A food safety factory shutdown has Americans hunting for baby formula. Readying themselves for a covid-19 lockdown, Chinese in Beijing emptied store shelves. Emerging from lockdown, some in Shanghai are visiting well-provisioned markets. U.S.-China agricultural trade is booming, but many are still being left hungry. Food security, sustainability and safety remain issues.
Students to bike across America to feed hungry children in China
Originally published by USC News on June 5, 2014 by Lauren Evashenk.
The road less taken is finding new lengths this summer. A group of USC graduate students is boarding bicycles to traverse the 3,800 miles across the continental United States to benefit hungry schoolchildren in China. They call their journey OneWay.
Jiangyang Zhang ’14, who earned his PhD in electrical engineering from the USC Viterbi School of Engineering, founded the campaign.
“I’ve had two nonacademic dreams to accomplish before completing my PhD: to finish an Ironman competition and to bike across America,” he said.
The Ironman training is in the works, but his original bike trip plans have grown to new heights.
“I came to USC from China, where I visited the poorest region six times as an undergraduate. The United States has a strong commitment to charity, and I wanted to incorporate this into my personal goal to make the journey more meaningful,” said Zhang, who recruited a team of USC graduate students to make his dream a reality.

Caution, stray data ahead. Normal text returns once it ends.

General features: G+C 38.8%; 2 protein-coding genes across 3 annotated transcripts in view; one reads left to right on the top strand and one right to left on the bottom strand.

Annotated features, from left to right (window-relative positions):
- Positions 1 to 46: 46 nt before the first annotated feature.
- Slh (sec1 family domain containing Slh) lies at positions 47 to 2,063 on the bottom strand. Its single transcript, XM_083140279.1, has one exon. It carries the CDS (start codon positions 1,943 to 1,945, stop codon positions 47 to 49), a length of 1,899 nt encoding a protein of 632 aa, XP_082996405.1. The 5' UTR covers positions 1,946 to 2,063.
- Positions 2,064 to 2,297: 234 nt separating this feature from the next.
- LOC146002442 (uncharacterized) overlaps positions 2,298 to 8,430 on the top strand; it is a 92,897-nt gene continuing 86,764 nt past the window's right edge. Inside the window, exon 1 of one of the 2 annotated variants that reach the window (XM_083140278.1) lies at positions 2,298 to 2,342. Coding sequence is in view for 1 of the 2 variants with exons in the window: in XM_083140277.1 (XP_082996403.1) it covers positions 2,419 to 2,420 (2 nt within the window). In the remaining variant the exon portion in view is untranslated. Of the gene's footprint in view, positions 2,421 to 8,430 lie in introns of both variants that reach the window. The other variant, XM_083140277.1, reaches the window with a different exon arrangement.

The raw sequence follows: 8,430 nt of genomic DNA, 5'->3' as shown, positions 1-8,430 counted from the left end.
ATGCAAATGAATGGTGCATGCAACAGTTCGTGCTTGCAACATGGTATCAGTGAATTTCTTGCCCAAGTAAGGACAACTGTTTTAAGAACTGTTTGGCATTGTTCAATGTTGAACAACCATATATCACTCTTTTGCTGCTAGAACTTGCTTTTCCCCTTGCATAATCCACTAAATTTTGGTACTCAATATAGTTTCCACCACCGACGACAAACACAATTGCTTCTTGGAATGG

A new brand of fundraising
Team leaders include journalism master’s student Xueqiao Ma, film production MFA Yeming Chen, and Weiyi Chen and Yuchi Che, PhD students in electrical engineering. The group is taking on the two-month bike ride to raise money and awareness for Free Lunch for Children, one of the most respected charity organizations in China.
“The schoolchildren in Anhui Province often live miles from school and cannot go home at lunch,” he said. “They have only rice and fermented vegetables to eat or no food at all. None of them has fresh fruit or vegetables.”
To feed the children, the campaign is implementing a new kind of fundraising. Rather than requesting dollars (or yen), the team is asking supporters to engage on social media. OneWay has target numbers for shares, likes and photo and video uploads across multiple platforms; if the team reaches its goals, corporate sponsors will donate 30,000 free lunches.
This innovative approach to fundraising is the result of the collaboration of graduate students across the university. The eight current and former USC graduate student team members represent USC Viterbi, the USC Price School of Public Policy, the USC Annenberg School for Communication and Journalism, the USC School of Cinematic Arts and the USC Roski School of Art and Design. In addition to dedication to the cause and a penchant for cycling, their talents include corporate and media relations, news and media coverage, photo and video production, social media marketing and graphic design.
Zhang credits his education, particularly his participation in the USC Viterbi Startup Garage where he and a colleague launched GymFlow, for teaching him the tools necessary to launch this campaign.
The OneWay cyclists depart on their journey on June 8. Follow them across the country on Facebook, Weibo, RenRen and WeChat.
Tensions evident in the recent European Union-China virtual summit reflect the increasing skepticism in Europe toward China and the worries over Ukraine and economic ties as well as human rights and environmental issues.